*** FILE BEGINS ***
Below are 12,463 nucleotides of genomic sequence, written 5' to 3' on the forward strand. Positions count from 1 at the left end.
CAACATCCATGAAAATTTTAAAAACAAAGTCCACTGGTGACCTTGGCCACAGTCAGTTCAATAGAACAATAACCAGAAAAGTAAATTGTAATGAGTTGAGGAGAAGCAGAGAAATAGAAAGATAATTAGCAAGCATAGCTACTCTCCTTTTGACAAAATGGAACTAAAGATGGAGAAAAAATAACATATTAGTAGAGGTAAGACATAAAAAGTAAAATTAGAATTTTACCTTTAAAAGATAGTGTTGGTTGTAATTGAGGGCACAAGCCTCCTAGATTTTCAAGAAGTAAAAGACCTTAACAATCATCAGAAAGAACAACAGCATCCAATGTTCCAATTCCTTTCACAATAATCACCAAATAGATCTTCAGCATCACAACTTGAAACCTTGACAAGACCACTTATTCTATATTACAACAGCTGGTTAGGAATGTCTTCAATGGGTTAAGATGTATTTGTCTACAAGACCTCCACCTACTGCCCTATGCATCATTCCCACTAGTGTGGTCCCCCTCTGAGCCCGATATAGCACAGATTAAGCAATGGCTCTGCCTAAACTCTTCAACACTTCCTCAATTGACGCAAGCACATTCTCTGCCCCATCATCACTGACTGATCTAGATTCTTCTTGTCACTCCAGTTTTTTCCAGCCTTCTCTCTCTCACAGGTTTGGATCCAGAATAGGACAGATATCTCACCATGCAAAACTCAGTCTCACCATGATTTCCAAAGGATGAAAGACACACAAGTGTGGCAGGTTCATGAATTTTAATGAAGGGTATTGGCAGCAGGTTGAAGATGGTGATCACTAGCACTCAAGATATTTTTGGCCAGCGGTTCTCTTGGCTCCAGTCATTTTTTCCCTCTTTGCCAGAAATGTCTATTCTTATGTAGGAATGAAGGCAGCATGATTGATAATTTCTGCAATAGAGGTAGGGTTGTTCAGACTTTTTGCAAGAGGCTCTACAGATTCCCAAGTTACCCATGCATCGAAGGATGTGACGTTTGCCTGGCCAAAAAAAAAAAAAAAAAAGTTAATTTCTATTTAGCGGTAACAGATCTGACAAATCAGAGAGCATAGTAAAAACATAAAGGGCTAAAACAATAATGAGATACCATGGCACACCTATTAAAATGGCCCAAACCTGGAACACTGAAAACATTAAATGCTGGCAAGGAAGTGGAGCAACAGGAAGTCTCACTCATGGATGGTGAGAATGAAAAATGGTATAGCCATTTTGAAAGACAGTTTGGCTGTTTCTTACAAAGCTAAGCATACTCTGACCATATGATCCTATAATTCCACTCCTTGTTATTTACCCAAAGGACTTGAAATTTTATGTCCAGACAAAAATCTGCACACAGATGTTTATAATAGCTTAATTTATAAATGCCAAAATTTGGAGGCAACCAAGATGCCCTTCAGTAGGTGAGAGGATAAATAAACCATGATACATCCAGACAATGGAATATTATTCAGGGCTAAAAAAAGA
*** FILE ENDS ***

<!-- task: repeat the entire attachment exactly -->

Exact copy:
Below are 12,463 nucleotides of genomic sequence, written 5' to 3' on the forward strand. Positions count from 1 at the left end.
CAACATCCATGAAAATTTTAAAAACAAAGTCCACTGGTGACCTTGGCCACAGTCAGTTCAATAGAACAATAACCAGAAAAGTAAATTGTAATGAGTTGAGGAGAAGCAGAGAAATAGAAAGATAATTAGCAAGCATAGCTACTCTCCTTTTGACAAAATGGAACTAAAGATGGAGAAAAAATAACATATTAGTAGAGGTAAGACATAAAAAGTAAAATTAGAATTTTACCTTTAAAAGATAGTGTTGGTTGTAATTGAGGGCACAAGCCTCCTAGATTTTCAAGAAGTAAAAGACCTTAACAATCATCAGAAAGAACAACAGCATCCAATGTTCCAATTCCTTTCACAATAATCACCAAATAGATCTTCAGCATCACAACTTGAAACCTTGACAAGACCACTTATTCTATATTACAACAGCTGGTTAGGAATGTCTTCAATGGGTTAAGATGTATTTGTCTACAAGACCTCCACCTACTGCCCTATGCATCATTCCCACTAGTGTGGTCCCCCTCTGAGCCCGATATAGCACAGATTAAGCAATGGCTCTGCCTAAACTCTTCAACACTTCCTCAATTGACGCAAGCACATTCTCTGCCCCATCATCACTGACTGATCTAGATTCTTCTTGTCACTCCAGTTTTTTCCAGCCTTCTCTCTCTCACAGGTTTGGATCCAGAATAGGACAGATATCTCACCATGCAAAACTCAGTCTCACCATGATTTCCAAAGGATGAAAGACACACAAGTGTGGCAGGTTCATGAATTTTAATGAAGGGTATTGGCAGCAGGTTGAAGATGGTGATCACTAGCACTCAAGATATTTTTGGCCAGCGGTTCTCTTGGCTCCAGTCATTTTTTCCCTCTTTGCCAGAAATGTCTATTCTTATGTAGGAATGAAGGCAGCATGATTGATAATTTCTGCAATAGAGGTAGGGTTGTTCAGACTTTTTGCAAGAGGCTCTACAGATTCCCAAGTTACCCATGCATCGAAGGATGTGACGTTTGCCTGGCCAAAAAAAAAAAAAAAAAAGTTAATTTCTATTTAGCGGTAACAGATCTGACAAATCAGAGAGCATAGTAAAAACATAAAGGGCTAAAACAATAATGAGATACCATGGCACACCTATTAAAATGGCCCAAACCTGGAACACTGAAAACATTAAATGCTGGCAAGGAAGTGGAGCAACAGGAAGTCTCACTCATGGATGGTGAGAATGAAAAATGGTATAGCCATTTTGAAAGACAGTTTGGCTGTTTCTTACAAAGCTAAGCATACTCTGACCATATGATCCTATAATTCCACTCCTTGTTATTTACCCAAAGGACTTGAAATTTTATGTCCAGACAAAAATCTGCACACAGATGTTTATAATAGCTTAATTTATAAATGCCAAAATTTGGAGGCAACCAAGATGCCCTTCAGTAGGTGAGAGGATAAATAAACCATGATACATCCAGACAATGGAATATTATTCAGGGCTAAAAAAAGA